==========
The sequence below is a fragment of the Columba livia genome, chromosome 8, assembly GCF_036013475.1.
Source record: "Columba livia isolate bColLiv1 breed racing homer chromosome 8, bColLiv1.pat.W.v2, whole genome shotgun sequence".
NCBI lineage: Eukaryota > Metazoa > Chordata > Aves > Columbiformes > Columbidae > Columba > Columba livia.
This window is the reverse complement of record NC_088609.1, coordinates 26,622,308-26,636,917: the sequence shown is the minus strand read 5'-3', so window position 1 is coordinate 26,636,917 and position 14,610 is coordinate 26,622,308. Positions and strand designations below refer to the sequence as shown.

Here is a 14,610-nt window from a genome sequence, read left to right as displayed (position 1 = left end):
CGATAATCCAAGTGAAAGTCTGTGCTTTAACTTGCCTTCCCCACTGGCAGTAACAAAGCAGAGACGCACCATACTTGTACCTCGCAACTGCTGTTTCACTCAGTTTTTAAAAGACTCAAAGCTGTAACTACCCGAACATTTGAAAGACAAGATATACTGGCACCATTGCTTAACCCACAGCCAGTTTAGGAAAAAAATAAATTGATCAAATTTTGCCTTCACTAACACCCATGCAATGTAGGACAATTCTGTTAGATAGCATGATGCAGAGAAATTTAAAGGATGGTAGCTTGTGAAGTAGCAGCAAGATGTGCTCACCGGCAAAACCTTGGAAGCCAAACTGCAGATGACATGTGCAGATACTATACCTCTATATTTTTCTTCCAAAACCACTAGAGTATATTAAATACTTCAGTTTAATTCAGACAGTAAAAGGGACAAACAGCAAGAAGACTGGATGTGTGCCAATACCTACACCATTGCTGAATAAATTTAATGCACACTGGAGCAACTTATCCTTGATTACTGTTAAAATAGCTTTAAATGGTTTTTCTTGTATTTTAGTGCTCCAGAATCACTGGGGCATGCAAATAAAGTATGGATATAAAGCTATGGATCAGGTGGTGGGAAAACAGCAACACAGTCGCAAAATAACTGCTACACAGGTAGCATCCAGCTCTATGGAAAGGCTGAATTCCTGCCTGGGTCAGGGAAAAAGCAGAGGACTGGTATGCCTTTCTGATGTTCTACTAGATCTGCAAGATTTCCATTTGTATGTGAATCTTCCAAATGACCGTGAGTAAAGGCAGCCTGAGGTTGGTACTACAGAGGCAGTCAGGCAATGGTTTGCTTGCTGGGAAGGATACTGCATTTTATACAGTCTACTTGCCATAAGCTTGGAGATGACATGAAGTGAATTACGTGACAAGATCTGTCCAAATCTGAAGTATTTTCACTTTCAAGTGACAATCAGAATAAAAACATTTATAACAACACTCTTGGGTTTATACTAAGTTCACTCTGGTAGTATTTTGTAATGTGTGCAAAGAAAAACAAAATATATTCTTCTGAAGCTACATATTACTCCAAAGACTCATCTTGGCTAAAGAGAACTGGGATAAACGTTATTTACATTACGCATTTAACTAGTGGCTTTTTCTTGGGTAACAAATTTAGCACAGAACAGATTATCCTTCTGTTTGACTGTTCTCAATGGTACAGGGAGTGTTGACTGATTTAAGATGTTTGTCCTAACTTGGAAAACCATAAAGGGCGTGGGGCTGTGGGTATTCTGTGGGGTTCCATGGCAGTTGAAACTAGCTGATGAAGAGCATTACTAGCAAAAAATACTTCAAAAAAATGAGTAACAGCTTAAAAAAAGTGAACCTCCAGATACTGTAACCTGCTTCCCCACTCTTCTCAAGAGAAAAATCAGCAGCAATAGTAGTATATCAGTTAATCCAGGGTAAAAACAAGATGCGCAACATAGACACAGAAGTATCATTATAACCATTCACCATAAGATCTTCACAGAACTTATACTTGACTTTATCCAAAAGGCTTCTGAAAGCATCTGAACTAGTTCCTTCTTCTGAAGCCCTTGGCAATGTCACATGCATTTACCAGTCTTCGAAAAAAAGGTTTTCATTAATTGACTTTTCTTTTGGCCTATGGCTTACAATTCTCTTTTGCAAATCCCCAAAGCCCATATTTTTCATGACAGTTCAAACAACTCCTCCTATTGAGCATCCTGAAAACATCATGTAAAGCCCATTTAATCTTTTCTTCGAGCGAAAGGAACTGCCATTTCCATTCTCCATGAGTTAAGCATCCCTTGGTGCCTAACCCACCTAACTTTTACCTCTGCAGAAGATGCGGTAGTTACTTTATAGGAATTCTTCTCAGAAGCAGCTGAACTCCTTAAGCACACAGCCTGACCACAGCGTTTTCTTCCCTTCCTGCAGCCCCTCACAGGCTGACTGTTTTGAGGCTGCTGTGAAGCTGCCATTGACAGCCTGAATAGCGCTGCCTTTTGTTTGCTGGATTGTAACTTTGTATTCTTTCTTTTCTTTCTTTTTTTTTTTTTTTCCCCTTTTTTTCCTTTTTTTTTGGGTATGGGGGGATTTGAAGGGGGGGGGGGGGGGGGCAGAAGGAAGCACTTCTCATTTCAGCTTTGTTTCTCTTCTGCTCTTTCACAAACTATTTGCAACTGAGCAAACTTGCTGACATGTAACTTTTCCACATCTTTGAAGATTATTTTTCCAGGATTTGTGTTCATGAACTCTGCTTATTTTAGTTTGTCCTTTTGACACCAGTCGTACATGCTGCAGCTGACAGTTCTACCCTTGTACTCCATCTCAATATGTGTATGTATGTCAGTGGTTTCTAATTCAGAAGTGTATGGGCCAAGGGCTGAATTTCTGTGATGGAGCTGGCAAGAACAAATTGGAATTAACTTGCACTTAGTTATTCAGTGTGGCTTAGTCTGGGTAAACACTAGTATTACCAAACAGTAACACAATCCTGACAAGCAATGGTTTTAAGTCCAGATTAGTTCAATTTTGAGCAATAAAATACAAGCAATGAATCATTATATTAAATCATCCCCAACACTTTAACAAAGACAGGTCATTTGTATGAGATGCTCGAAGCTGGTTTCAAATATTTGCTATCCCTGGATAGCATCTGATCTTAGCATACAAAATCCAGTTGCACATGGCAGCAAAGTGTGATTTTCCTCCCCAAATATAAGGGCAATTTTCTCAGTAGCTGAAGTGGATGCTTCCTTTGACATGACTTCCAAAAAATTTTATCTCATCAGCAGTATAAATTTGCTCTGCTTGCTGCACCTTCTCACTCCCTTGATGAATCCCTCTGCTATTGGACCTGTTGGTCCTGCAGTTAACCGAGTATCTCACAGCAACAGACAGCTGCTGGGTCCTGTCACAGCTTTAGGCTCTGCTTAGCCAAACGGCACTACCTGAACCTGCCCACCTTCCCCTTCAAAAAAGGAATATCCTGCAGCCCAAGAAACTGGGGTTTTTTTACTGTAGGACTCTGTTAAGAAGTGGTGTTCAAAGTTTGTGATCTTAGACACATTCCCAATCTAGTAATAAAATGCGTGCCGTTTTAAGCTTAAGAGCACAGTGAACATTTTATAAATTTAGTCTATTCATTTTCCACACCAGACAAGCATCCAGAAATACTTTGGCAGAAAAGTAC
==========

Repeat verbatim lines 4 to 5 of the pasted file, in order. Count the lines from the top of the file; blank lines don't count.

This window is the reverse complement of record NC_088609.1, coordinates 26,622,308-26,636,917: the sequence shown is the minus strand read 5'-3', so window position 1 is coordinate 26,636,917 and position 14,610 is coordinate 26,622,308. Positions and strand designations below refer to the sequence as shown.

Here is a 14,610-nt window from a genome sequence, read left to right as displayed (position 1 = left end):